Humans: An Origin Story

What does it mean to be human? This FIG explores what it means to be a human being, and how humanness is shaped by biology (cells, genes, ecology, evolution) and culture (groups such as gender, class, family, nationality, religion, race), and how biology and culture are interconnected (health, food, opportunity, perception, circumstance).

College Connections Faculty: Larry Ulibarri

Dr. Ulibarri is an adjunct lecturer. He spent the past several years in Vietnam conducting research on the behavior and conservation of the red-shanked doucs (Pygathrix nemaeus) and their habitat. His research included the social organization, ranging behavior, activity budgets, nutritional and feeding ecology of the doucs as well as climate, plant phenology, habitat evaluation, road ecology and anthropogenic effects.

His work contributed directly to a local conservation project for the red-shanked doucs at his study site. In close cooperation with the local authorities he and Dr. Ulrike Streicher developed and implemented education and outreach activities as well as measures to improve the conservation of his research population by restoring degraded habitat and setting up canopy bridges. Dr. Ulibarri has a passion for teaching and, having lived for five years in Vietnam, he brings in a strong interest to connect academic research with much needed conservation efforts on the ground.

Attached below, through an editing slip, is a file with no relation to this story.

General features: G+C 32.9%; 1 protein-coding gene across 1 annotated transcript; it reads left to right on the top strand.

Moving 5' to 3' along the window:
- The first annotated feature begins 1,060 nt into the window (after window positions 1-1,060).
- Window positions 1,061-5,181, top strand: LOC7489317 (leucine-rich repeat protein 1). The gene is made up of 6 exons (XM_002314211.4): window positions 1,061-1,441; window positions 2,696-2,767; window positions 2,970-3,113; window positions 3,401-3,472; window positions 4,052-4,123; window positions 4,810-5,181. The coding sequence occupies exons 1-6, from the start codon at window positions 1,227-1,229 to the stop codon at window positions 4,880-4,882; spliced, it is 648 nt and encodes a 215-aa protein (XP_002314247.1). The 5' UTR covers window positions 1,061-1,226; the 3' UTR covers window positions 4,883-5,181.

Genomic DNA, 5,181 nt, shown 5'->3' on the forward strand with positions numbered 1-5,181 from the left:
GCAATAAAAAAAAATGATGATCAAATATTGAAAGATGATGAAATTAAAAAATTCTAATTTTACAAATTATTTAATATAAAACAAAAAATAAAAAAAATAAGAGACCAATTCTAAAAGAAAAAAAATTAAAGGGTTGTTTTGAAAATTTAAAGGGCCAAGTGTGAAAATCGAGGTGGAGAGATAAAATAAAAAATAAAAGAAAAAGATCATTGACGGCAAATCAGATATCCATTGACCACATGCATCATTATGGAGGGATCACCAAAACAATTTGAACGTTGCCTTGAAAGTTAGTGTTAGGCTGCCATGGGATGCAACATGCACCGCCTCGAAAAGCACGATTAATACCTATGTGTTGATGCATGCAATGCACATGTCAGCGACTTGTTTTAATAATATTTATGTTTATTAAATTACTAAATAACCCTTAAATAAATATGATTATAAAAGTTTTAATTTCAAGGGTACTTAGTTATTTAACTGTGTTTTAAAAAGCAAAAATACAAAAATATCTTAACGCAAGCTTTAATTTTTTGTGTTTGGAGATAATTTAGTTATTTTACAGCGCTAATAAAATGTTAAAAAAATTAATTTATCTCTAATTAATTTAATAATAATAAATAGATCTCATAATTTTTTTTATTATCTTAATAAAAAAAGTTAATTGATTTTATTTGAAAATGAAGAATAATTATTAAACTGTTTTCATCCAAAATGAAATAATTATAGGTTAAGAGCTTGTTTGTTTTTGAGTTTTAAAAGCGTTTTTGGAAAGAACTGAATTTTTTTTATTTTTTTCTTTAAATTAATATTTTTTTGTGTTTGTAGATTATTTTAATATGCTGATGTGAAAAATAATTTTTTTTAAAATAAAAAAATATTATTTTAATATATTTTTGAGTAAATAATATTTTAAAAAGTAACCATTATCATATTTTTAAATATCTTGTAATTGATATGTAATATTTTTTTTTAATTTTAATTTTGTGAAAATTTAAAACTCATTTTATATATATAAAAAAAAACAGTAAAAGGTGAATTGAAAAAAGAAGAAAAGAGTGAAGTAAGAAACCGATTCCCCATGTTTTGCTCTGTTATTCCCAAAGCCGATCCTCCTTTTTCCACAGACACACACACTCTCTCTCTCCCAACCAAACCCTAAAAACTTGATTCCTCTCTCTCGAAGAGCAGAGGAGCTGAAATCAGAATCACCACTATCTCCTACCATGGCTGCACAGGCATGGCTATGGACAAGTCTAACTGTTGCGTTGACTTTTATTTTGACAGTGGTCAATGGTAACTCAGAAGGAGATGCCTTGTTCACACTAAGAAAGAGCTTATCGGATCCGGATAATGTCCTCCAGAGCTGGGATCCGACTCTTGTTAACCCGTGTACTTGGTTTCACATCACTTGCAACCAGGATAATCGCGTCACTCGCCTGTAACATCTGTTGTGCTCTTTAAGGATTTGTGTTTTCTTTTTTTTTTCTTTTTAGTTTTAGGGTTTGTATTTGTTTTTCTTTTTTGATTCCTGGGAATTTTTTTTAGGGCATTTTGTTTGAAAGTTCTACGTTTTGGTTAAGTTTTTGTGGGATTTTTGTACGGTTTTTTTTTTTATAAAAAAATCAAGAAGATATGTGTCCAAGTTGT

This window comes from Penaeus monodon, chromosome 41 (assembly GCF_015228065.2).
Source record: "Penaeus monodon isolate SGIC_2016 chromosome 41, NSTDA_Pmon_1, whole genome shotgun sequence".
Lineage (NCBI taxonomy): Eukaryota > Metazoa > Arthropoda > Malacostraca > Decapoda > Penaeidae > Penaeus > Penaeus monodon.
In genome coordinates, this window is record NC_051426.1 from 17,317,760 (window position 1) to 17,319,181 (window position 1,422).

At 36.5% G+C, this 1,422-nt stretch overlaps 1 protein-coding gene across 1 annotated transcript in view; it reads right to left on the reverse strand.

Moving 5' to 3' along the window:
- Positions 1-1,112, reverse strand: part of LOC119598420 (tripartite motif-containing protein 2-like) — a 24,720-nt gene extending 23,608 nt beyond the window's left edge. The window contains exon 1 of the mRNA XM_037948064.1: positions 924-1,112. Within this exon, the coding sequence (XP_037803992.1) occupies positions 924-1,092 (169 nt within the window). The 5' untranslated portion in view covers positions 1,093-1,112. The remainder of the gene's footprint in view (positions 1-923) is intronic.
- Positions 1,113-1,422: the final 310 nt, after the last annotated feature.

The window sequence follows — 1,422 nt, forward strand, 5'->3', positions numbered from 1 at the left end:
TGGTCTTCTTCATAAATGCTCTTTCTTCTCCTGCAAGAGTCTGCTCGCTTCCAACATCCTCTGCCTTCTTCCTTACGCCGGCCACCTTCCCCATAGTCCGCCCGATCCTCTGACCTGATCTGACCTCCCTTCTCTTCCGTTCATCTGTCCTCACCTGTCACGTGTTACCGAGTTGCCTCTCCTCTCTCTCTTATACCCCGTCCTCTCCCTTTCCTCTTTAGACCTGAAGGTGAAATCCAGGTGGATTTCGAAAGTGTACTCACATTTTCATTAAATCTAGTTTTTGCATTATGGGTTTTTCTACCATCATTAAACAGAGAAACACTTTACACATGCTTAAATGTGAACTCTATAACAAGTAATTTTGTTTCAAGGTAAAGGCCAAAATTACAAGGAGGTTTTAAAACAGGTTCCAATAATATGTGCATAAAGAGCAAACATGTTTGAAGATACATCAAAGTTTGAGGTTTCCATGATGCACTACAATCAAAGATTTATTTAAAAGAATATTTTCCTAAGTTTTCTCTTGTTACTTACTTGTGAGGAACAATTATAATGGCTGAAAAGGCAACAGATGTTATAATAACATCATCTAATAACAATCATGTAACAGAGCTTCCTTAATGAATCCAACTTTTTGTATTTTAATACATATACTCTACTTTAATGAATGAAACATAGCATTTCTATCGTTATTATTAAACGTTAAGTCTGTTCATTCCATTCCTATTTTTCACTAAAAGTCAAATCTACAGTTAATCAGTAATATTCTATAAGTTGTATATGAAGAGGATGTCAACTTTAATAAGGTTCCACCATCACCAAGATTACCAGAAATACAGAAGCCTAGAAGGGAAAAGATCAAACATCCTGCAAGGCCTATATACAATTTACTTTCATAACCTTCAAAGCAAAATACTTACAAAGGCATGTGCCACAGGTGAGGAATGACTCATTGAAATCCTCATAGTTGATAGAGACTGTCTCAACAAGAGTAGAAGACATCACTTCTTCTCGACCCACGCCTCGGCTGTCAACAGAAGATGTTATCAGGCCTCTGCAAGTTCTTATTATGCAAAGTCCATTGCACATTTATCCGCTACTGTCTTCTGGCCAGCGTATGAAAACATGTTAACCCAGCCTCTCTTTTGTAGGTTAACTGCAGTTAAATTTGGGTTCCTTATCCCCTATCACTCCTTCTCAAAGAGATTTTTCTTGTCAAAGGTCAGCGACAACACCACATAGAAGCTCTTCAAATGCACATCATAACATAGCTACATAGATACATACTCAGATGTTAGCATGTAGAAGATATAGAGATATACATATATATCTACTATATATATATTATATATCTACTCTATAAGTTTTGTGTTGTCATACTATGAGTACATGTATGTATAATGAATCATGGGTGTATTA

FIG Assistant: Adriane Hershey

Email: ahershey@uoregon.edu

Summer Assignment

Please read the two articled linked below and then thoughtfully answer the following questions in a double-spaced, 2-page reflection.

PDF icon"How Race Becomes Biology: Embodiment of Social Inequality"

  1. When Gravlee states that biology does not equal genetics, what does he mean? How does this relate to the idea that race is not a real biological concept, but a social construction?
  2. How would you answer Gravlee’s question: If race is not biology, what does it mean that there are such clear differences among groups within biological features, such as health?
  3. How can you relate this to other social groups, such as gender, sex, nationality, social class or economic status?

PDF icon"Homo Monstrosus"

  1. How can this relate to the way we view human evolution and our evolutionary position relative to other primates or animals?
  2. How does this relate to dynamics between social groups, including issues discussed by Gravlee?

Please write all of your answers in one document and email it to me by our first FIG meeting. My email is ahershey@uoregon.edu

Week of Welcome FIG Meeting

The first meeting for the FIG is Friday, September 22nd at 10:00 am in Columbia 150. Please arrive on time as we will be relocating shortly after.